CMC stands for carboxymethyl cellulose. It's a powder that makes the sugar paste thicker/firmer (the formed parts hold the shape better) and speeds-up the drying time. Other names for CMC are tylose powder and tylo powder.

CMC is NOT the same thing as gum tragacanth. CMC is a synthetic substitute for gum tragacanth. CMC works quicker than gum tragacanth, so you don't have to wait many hours for the paste to get thicker/firmer.
To better understand how CMC works, you can try this simple EXERCISE:
  • Roll a few same size (f.ex. 2 cm) balls of the paste you usually use. As I mentioned earlier, CMC is usually added to fondant or to a mix of fondant and gum paste.
  • Add different amounts of CMC to them. Add just a tiny amount to the first one, increase the amount with each ball and add quite a lot to the last one.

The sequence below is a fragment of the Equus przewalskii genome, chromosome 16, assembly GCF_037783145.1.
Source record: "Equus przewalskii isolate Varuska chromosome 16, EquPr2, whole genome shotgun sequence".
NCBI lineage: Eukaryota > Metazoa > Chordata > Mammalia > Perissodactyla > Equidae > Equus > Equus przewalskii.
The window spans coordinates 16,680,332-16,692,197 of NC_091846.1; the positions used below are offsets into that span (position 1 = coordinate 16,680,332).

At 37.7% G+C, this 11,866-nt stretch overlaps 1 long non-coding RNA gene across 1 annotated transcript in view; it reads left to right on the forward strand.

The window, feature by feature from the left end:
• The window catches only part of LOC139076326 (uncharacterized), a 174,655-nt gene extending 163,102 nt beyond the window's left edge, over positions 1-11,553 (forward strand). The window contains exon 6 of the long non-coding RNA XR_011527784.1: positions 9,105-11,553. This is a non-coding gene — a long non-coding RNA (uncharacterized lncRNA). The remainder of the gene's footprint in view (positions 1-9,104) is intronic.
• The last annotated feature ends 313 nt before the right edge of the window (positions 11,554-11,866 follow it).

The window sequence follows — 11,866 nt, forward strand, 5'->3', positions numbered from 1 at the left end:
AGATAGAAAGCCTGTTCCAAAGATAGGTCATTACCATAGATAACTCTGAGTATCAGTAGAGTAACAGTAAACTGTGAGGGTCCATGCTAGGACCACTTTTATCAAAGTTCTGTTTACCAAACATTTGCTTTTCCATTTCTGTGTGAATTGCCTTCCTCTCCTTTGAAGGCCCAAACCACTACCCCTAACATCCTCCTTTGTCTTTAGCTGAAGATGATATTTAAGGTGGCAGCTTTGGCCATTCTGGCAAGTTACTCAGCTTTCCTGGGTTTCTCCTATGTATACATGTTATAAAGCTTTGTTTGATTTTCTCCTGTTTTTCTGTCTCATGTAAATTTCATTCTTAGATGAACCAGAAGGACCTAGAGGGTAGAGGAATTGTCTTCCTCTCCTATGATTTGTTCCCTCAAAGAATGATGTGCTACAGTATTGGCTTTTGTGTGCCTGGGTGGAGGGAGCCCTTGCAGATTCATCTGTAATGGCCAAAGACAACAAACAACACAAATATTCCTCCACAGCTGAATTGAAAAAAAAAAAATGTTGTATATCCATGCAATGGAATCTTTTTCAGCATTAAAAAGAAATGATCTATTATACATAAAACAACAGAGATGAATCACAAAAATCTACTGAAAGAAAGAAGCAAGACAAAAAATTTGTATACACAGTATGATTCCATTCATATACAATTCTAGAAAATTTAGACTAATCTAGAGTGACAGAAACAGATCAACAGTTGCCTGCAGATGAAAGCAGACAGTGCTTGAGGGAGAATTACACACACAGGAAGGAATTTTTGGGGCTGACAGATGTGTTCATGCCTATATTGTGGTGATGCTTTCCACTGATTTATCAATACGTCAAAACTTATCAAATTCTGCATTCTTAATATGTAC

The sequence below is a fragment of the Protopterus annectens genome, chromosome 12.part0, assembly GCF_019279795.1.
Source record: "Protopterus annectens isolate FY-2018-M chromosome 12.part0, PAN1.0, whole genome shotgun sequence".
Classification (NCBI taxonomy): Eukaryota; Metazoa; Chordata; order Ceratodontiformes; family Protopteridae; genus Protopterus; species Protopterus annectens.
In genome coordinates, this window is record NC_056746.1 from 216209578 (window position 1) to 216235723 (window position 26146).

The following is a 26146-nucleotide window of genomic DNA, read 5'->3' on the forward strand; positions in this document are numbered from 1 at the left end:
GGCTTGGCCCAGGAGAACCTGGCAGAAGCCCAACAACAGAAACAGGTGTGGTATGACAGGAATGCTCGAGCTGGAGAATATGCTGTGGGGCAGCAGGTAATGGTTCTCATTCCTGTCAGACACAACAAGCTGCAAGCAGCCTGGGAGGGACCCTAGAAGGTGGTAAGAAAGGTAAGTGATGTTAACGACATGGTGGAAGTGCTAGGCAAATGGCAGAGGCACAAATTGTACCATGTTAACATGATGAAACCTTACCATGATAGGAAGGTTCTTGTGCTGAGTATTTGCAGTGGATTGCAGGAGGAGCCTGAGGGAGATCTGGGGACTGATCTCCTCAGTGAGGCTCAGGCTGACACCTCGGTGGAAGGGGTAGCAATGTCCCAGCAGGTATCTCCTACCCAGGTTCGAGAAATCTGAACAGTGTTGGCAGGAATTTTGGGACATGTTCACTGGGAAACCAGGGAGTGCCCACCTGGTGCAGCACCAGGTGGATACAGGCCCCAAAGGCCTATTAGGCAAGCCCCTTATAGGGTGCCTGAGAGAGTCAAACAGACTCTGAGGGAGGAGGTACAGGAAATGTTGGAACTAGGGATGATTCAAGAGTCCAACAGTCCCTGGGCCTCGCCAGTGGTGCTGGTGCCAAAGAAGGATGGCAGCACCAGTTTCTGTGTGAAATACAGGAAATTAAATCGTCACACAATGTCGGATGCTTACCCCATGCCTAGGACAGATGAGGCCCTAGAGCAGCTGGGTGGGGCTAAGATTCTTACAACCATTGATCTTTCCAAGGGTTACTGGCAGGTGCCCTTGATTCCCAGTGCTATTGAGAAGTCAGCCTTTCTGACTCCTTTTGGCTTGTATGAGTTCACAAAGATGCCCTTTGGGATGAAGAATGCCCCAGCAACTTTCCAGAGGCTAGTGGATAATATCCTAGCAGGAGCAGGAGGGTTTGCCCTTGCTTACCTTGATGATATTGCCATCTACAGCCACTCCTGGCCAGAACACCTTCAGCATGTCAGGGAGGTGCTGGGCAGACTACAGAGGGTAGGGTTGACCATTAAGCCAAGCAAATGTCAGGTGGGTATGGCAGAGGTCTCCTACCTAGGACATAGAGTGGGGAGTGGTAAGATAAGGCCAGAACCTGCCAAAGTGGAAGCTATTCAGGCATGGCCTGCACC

• During kneading observe how the thickness/firmness changes. Stretch the paste and see how it behaves. Line the pieces of paste from the smallest amount of CMC to the largest amount of CMC. Keep that order through the whole exercise so that you know which paste is which.
  • Knead the pieces again. Roll balls. Which of them hold the shape well? Which are smooth?
  • Flatten them (press them from the top). Do you need to use the same pressure for all of them?
  • Roll out the pieces of paste quite thin (f.ex.1-2 mm). Release the paste from the board. Which paste stretches the most? Try to cut out some shapes (using cutters). Do you notice any difference?
  • Roll thick sausages. Leave them to dry for a few minutes (f.ex. 5-10 min). Use a clean, dry scalpel to cut them in half. Clean the blade after each cut. Did some sausages get flattened during cutting? Did you get clean cuts?
  • Leave the pieces to dry overnight. How firm are they on the next day?